Creating Purpose with Setting Intentions

by Courtney Smith, LPC

Floating by day by day without any direction? Living without purpose in what you do? When we don’t stop to smell the roses, we can miss moments to appreciate what’s going on around us. As cliché as it is, what the saying really is getting at is bringing more intention to your awareness. Focusing on setting intentions can help us create more purpose in changes we want to make, in our day-to-day interactions, or redirecting our attention to a helpful place.


Intention setting is a part of mindfulness. There’s that word again! When I first start working with clients, I’ll ask what they know about mindfulness. Most people are not exactly sure what mindfulness means. Mindfulness means being aware purposefully in the present moment without judgment. Check out our last blog for more information about being present. Setting intentions helps keep us on track with mindfulness and supports bringing awareness to our needs.


We can use intention setting with basically anything that you’re wanting to accomplish. It could be noticing opportunities of gratitude or counting the moments to cherish. Or paying attention in class, work, or conversations with friends. It may look like intending to set boundaries in your relationships, getting into college, getting more sleep, or exercising. The list can go on and on.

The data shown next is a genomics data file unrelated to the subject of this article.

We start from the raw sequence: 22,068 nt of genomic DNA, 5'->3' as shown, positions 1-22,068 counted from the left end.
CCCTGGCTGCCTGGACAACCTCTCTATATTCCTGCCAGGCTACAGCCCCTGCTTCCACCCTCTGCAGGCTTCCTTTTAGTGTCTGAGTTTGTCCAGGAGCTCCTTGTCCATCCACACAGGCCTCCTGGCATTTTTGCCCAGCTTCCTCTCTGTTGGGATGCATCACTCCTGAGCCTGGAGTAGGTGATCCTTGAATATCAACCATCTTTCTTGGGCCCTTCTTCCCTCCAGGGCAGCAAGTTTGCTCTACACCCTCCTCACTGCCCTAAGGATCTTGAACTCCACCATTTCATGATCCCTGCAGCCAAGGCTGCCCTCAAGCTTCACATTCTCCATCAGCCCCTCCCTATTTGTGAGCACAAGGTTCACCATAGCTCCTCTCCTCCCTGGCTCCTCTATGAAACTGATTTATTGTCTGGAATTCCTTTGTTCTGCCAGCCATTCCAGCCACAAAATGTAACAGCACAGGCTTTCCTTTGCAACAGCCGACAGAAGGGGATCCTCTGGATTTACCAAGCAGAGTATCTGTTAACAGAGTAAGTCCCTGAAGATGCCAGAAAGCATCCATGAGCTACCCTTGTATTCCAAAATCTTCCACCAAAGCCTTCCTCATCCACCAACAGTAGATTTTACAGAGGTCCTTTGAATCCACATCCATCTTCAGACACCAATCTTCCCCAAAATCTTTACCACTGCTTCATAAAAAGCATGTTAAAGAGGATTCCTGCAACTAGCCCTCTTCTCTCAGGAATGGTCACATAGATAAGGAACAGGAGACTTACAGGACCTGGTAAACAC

So how do we do this? Ask yourself or heck even write down these answers:

1.    What is my intention?

2.    What I am doing now that is not working?

3.    What will I accomplish?

4.    How will my life or overall well-being be better by setting this intention?

Come up with at least 2-3 answers to questions 2-4. The more, the merrier! Here’s a way that you can see how this works:


Intention: I intend to notice the more enjoyable aspects of life.

1.    What am I doing now that is not working?

a)    I continuously feel stressed and overwhelmed.

b)   I don’t notice when things are working or feeling happy.

c)    I don’t give myself the time to appreciate what I do have in my life.

d)   I’m often complaining to my friends and family?

2.    What will I accomplish?

a)    I will feel less stressed and overwhelmed.

b)   I will not overlook enjoyable moments.

c)    I will be more grateful.

d)   I will not place as much value into negative information.

e)    I will improve my relationships with other people.

3.    How will my life or overall well-being be better by setting this intention?

a)    Feeling happier with my life

b)   Enjoying my experiences with myself and other people

c)    Finding more balance with the difficult and pleasant moments

As you start practicing setting intentions, I encourage you to be patient, gentle, and understanding with yourself. Whenever you notice that you are doing the opposite of your intention, just notice it (“I noticed I was not focusing on my intention.”). Quiet that inner voice that tells you, “Oh boy, here you go again!” Be compassionate that you are doing something different.